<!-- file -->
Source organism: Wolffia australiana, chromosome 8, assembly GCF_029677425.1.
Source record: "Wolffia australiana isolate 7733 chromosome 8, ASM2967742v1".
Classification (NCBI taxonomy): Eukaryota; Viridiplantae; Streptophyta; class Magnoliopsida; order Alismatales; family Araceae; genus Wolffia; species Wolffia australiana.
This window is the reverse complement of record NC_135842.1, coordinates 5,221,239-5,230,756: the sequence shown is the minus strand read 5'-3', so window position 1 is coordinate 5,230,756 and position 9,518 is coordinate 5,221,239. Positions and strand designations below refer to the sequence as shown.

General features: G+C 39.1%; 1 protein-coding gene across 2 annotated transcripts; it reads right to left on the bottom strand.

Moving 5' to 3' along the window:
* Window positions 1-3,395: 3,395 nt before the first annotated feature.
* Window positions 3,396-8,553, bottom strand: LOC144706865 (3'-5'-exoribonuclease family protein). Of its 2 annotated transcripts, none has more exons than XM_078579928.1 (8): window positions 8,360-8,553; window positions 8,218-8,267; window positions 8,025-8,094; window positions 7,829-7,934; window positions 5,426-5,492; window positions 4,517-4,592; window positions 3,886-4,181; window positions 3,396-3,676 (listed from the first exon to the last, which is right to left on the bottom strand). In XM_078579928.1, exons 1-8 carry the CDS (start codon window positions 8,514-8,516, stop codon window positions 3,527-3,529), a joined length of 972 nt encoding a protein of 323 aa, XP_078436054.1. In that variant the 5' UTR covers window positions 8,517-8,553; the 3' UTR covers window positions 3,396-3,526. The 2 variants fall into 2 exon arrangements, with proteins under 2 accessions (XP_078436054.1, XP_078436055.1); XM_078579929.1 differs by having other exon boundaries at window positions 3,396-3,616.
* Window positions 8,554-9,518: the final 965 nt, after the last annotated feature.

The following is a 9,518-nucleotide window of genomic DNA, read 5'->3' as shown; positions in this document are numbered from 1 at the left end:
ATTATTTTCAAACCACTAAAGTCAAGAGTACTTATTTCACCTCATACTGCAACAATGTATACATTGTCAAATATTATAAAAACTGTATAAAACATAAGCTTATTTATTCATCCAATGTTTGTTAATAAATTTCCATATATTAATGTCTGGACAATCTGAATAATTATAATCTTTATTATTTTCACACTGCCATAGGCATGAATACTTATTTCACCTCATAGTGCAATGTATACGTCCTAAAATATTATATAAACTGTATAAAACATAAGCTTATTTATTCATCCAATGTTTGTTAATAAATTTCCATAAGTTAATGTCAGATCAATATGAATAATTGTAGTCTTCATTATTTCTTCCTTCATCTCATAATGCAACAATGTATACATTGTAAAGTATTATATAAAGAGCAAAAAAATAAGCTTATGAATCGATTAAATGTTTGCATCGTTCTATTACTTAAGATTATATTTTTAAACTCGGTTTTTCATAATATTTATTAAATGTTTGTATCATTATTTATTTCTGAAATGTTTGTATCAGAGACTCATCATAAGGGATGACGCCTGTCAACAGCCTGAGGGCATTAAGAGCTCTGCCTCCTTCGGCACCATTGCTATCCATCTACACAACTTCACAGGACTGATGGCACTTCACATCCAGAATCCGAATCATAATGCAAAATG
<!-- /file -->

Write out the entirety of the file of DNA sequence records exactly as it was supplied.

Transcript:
Source organism: Wolffia australiana, chromosome 8, assembly GCF_029677425.1.
Source record: "Wolffia australiana isolate 7733 chromosome 8, ASM2967742v1".
Classification (NCBI taxonomy): Eukaryota; Viridiplantae; Streptophyta; class Magnoliopsida; order Alismatales; family Araceae; genus Wolffia; species Wolffia australiana.
This window is the reverse complement of record NC_135842.1, coordinates 5,221,239-5,230,756: the sequence shown is the minus strand read 5'-3', so window position 1 is coordinate 5,230,756 and position 9,518 is coordinate 5,221,239. Positions and strand designations below refer to the sequence as shown.

General features: G+C 39.1%; 1 protein-coding gene across 2 annotated transcripts; it reads right to left on the bottom strand.

Moving 5' to 3' along the window:
* Window positions 1-3,395: 3,395 nt before the first annotated feature.
* Window positions 3,396-8,553, bottom strand: LOC144706865 (3'-5'-exoribonuclease family protein). Of its 2 annotated transcripts, none has more exons than XM_078579928.1 (8): window positions 8,360-8,553; window positions 8,218-8,267; window positions 8,025-8,094; window positions 7,829-7,934; window positions 5,426-5,492; window positions 4,517-4,592; window positions 3,886-4,181; window positions 3,396-3,676 (listed from the first exon to the last, which is right to left on the bottom strand). In XM_078579928.1, exons 1-8 carry the CDS (start codon window positions 8,514-8,516, stop codon window positions 3,527-3,529), a joined length of 972 nt encoding a protein of 323 aa, XP_078436054.1. In that variant the 5' UTR covers window positions 8,517-8,553; the 3' UTR covers window positions 3,396-3,526. The 2 variants fall into 2 exon arrangements, with proteins under 2 accessions (XP_078436054.1, XP_078436055.1); XM_078579929.1 differs by having other exon boundaries at window positions 3,396-3,616.
* Window positions 8,554-9,518: the final 965 nt, after the last annotated feature.

The following is a 9,518-nucleotide window of genomic DNA, read 5'->3' as shown; positions in this document are numbered from 1 at the left end:
ATTATTTTCAAACCACTAAAGTCAAGAGTACTTATTTCACCTCATACTGCAACAATGTATACATTGTCAAATATTATAAAAACTGTATAAAACATAAGCTTATTTATTCATCCAATGTTTGTTAATAAATTTCCATATATTAATGTCTGGACAATCTGAATAATTATAATCTTTATTATTTTCACACTGCCATAGGCATGAATACTTATTTCACCTCATAGTGCAATGTATACGTCCTAAAATATTATATAAACTGTATAAAACATAAGCTTATTTATTCATCCAATGTTTGTTAATAAATTTCCATAAGTTAATGTCAGATCAATATGAATAATTGTAGTCTTCATTATTTCTTCCTTCATCTCATAATGCAACAATGTATACATTGTAAAGTATTATATAAAGAGCAAAAAAATAAGCTTATGAATCGATTAAATGTTTGCATCGTTCTATTACTTAAGATTATATTTTTAAACTCGGTTTTTCATAATATTTATTAAATGTTTGTATCATTATTTATTTCTGAAATGTTTGTATCAGAGACTCATCATAAGGGATGACGCCTGTCAACAGCCTGAGGGCATTAAGAGCTCTGCCTCCTTCGGCACCATTGCTATCCATCTACACAACTTCACAGGACTGATGGCACTTCACATCCAGAATCCGAATCATAATGCAAAATG